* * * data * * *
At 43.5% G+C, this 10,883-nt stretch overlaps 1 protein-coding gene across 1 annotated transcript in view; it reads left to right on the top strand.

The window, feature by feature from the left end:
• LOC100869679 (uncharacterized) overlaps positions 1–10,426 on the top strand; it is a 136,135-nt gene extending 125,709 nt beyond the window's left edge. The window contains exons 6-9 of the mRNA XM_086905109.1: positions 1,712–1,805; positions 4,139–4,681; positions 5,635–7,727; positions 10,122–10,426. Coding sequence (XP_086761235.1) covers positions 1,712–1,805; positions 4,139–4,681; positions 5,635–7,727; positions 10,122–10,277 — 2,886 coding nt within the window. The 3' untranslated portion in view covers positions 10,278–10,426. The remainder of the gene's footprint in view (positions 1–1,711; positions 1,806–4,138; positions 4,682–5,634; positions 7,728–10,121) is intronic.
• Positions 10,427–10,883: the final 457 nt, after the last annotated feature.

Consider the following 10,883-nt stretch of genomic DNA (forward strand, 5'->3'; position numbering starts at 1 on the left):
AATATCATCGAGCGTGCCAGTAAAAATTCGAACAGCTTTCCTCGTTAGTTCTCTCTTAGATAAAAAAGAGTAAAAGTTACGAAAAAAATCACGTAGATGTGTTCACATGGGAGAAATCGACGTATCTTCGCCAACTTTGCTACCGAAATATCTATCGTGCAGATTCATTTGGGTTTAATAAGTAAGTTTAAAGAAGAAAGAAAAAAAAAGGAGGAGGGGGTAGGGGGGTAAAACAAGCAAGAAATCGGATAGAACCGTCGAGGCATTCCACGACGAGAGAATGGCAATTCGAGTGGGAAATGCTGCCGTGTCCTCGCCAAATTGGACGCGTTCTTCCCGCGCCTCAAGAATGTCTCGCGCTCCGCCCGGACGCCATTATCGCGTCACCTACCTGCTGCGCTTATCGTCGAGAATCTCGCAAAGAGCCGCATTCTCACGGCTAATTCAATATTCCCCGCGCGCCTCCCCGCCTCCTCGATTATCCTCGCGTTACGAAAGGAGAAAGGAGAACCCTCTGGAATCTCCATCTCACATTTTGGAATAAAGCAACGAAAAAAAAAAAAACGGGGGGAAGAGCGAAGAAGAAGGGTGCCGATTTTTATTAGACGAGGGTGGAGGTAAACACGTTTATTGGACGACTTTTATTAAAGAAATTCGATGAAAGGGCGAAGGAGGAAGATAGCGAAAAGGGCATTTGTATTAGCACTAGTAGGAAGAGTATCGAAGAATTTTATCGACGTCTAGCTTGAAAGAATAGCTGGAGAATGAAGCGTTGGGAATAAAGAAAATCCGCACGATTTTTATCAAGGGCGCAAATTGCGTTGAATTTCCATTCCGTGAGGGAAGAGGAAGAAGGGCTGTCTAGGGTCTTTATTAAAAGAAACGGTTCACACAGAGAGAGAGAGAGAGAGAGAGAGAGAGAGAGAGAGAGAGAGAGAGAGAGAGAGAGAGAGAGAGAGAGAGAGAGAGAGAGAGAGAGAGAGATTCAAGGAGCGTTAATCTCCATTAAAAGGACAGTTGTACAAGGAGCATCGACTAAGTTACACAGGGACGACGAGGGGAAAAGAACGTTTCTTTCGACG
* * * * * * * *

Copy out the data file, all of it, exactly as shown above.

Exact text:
At 43.5% G+C, this 10,883-nt stretch overlaps 1 protein-coding gene across 1 annotated transcript in view; it reads left to right on the top strand.

The window, feature by feature from the left end:
• LOC100869679 (uncharacterized) overlaps positions 1–10,426 on the top strand; it is a 136,135-nt gene extending 125,709 nt beyond the window's left edge. The window contains exons 6-9 of the mRNA XM_086905109.1: positions 1,712–1,805; positions 4,139–4,681; positions 5,635–7,727; positions 10,122–10,426. Coding sequence (XP_086761235.1) covers positions 1,712–1,805; positions 4,139–4,681; positions 5,635–7,727; positions 10,122–10,277 — 2,886 coding nt within the window. The 3' untranslated portion in view covers positions 10,278–10,426. The remainder of the gene's footprint in view (positions 1–1,711; positions 1,806–4,138; positions 4,682–5,634; positions 7,728–10,121) is intronic.
• Positions 10,427–10,883: the final 457 nt, after the last annotated feature.

Consider the following 10,883-nt stretch of genomic DNA (forward strand, 5'->3'; position numbering starts at 1 on the left):
AATATCATCGAGCGTGCCAGTAAAAATTCGAACAGCTTTCCTCGTTAGTTCTCTCTTAGATAAAAAAGAGTAAAAGTTACGAAAAAAATCACGTAGATGTGTTCACATGGGAGAAATCGACGTATCTTCGCCAACTTTGCTACCGAAATATCTATCGTGCAGATTCATTTGGGTTTAATAAGTAAGTTTAAAGAAGAAAGAAAAAAAAAGGAGGAGGGGGTAGGGGGGTAAAACAAGCAAGAAATCGGATAGAACCGTCGAGGCATTCCACGACGAGAGAATGGCAATTCGAGTGGGAAATGCTGCCGTGTCCTCGCCAAATTGGACGCGTTCTTCCCGCGCCTCAAGAATGTCTCGCGCTCCGCCCGGACGCCATTATCGCGTCACCTACCTGCTGCGCTTATCGTCGAGAATCTCGCAAAGAGCCGCATTCTCACGGCTAATTCAATATTCCCCGCGCGCCTCCCCGCCTCCTCGATTATCCTCGCGTTACGAAAGGAGAAAGGAGAACCCTCTGGAATCTCCATCTCACATTTTGGAATAAAGCAACGAAAAAAAAAAAAACGGGGGGAAGAGCGAAGAAGAAGGGTGCCGATTTTTATTAGACGAGGGTGGAGGTAAACACGTTTATTGGACGACTTTTATTAAAGAAATTCGATGAAAGGGCGAAGGAGGAAGATAGCGAAAAGGGCATTTGTATTAGCACTAGTAGGAAGAGTATCGAAGAATTTTATCGACGTCTAGCTTGAAAGAATAGCTGGAGAATGAAGCGTTGGGAATAAAGAAAATCCGCACGATTTTTATCAAGGGCGCAAATTGCGTTGAATTTCCATTCCGTGAGGGAAGAGGAAGAAGGGCTGTCTAGGGTCTTTATTAAAAGAAACGGTTCACACAGAGAGAGAGAGAGAGAGAGAGAGAGAGAGAGAGAGAGAGAGAGAGAGAGAGAGAGAGAGAGAGAGAGAGAGAGAGAGAGAGAGAGAGAGATTCAAGGAGCGTTAATCTCCATTAAAAGGACAGTTGTACAAGGAGCATCGACTAAGTTACACAGGGACGACGAGGGGAAAAGAACGTTTCTTTCGACG